It certainly afforded more time to get organised and creative when the kids weren't on top of us. It's also allowed plenty of family time and building an appreciation of all the things we might take usually for granted. Performing has always felt like a special privilege, but it can be tiring. We enjoyed the rest from a gruelling schedule but with COVID-19 we now love the opportunity to perform more than ever. It's a sacred space to share and bond with each other and the audience on the things that matter.

In three words describe how you feel when you're performing?
Blissful, energised and calm. It's a very zen feeling being in the moment, and we are grateful for it.

What’s been your favourite experience doing your speciality?
Our greatest moments have been co-writing these new songs together. We have produced a really interesting body of work and the process felt effortless and very joyful. There's a lot of mutual respect and excitement for each other's ideas.

What do you think your life will be like in the future?
The moment is enough for us. If we can take care of our minds now the future will be taken care of. That said on a wider level, hopefully music will bounce back and Sydney will experience a Renaissance in live music and the Arts. We sorely need it after so many years of policy that has strangled the ability for people to gather, listen, respect, and be creative together.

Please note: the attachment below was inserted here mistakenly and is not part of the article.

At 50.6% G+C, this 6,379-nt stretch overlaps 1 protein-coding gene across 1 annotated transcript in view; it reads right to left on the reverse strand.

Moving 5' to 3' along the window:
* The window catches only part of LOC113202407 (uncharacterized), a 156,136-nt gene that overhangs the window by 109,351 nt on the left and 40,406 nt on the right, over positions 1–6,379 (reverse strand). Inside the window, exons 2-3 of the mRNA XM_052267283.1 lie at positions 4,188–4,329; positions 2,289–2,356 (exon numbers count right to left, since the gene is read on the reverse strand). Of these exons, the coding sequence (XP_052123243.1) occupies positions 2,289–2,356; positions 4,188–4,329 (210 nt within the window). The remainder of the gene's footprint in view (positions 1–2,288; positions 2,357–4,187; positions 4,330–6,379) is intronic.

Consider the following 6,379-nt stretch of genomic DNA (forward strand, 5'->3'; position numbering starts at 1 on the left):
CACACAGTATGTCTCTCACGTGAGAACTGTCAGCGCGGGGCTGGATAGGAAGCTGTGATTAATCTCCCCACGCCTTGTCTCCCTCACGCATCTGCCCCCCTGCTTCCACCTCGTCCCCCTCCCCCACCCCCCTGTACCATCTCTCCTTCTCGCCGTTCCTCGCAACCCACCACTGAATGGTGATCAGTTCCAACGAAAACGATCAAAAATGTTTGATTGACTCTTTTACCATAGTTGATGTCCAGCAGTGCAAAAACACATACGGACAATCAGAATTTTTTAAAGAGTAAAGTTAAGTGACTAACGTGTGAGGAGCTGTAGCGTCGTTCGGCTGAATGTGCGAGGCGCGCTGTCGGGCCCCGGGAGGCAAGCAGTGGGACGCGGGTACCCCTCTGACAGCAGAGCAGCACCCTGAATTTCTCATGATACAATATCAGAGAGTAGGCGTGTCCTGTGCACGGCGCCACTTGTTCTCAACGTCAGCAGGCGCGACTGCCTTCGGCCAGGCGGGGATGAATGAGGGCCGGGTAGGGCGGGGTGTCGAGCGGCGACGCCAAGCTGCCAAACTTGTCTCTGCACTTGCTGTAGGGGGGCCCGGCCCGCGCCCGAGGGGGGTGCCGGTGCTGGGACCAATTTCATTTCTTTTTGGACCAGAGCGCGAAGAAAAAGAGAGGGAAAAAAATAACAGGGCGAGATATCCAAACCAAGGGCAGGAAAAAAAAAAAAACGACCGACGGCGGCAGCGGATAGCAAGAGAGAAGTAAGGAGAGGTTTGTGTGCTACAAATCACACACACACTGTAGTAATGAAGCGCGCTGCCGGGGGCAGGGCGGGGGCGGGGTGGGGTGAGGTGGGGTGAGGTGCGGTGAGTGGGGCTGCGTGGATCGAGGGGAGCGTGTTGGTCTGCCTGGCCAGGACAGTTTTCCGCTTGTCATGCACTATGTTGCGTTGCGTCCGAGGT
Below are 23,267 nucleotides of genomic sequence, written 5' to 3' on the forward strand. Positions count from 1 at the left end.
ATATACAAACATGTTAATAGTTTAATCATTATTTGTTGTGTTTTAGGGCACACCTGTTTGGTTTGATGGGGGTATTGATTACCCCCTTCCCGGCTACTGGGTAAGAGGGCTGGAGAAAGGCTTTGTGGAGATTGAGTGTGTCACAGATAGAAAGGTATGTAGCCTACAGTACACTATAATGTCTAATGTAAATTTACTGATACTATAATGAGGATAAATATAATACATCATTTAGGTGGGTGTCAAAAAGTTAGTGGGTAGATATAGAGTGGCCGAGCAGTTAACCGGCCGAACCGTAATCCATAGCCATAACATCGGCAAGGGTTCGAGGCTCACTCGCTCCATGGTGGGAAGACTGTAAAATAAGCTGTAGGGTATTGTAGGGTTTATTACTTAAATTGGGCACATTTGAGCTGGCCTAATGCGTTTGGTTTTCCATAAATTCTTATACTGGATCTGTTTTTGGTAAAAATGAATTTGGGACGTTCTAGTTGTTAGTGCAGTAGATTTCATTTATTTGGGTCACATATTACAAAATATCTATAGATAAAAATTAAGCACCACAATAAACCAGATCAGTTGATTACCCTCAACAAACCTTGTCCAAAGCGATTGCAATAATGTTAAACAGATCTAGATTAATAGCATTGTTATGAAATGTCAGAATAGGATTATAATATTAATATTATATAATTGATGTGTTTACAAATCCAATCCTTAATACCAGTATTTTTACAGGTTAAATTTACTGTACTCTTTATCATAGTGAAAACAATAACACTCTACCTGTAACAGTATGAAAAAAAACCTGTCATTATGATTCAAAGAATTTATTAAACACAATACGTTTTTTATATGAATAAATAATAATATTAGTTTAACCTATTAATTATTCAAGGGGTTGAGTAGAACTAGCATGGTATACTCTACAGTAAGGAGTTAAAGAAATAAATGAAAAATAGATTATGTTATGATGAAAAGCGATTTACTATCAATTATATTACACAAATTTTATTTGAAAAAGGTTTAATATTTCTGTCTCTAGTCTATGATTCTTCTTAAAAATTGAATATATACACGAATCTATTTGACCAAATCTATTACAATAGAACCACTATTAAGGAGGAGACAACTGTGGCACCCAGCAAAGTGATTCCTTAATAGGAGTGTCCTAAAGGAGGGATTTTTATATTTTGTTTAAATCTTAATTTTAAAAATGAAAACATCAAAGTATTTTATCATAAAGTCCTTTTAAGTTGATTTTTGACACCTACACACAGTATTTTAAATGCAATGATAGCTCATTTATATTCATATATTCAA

If you could ask the politicians one thing to help the performing arts sector going forward, what would it be?
We would say, "stop thinking about the economy and start feeling a connection with your fellow humans". They need to understand that the Arts is essential - more essential than property, residents, taxes and the bottom line. Without live music and arts spaces, and funding for film and live performance, you literally take the heart out of a city and a people. We want our towns to be the place everyone comes to, not leaves due to its lack of soul and character. And - for the bean counters- the Arts is actually vital to the night time economy. Just look at how a little curating has transformed spaces in the Netherlands, Berlin, Paris and London! 

Niyati made a whole investigative doco on the subject which you can catch on Youtube "After the Lockouts: The Search for Sydney's Missing Nightlife".

What do you hope to do with your performing arts career in the future?
We'd love to have our music playing on radio and synced on TV, as well as have the opportunity to perform at international festivals, once the pandemic allows travel beyond our borders. It would also be great to get our kids involved.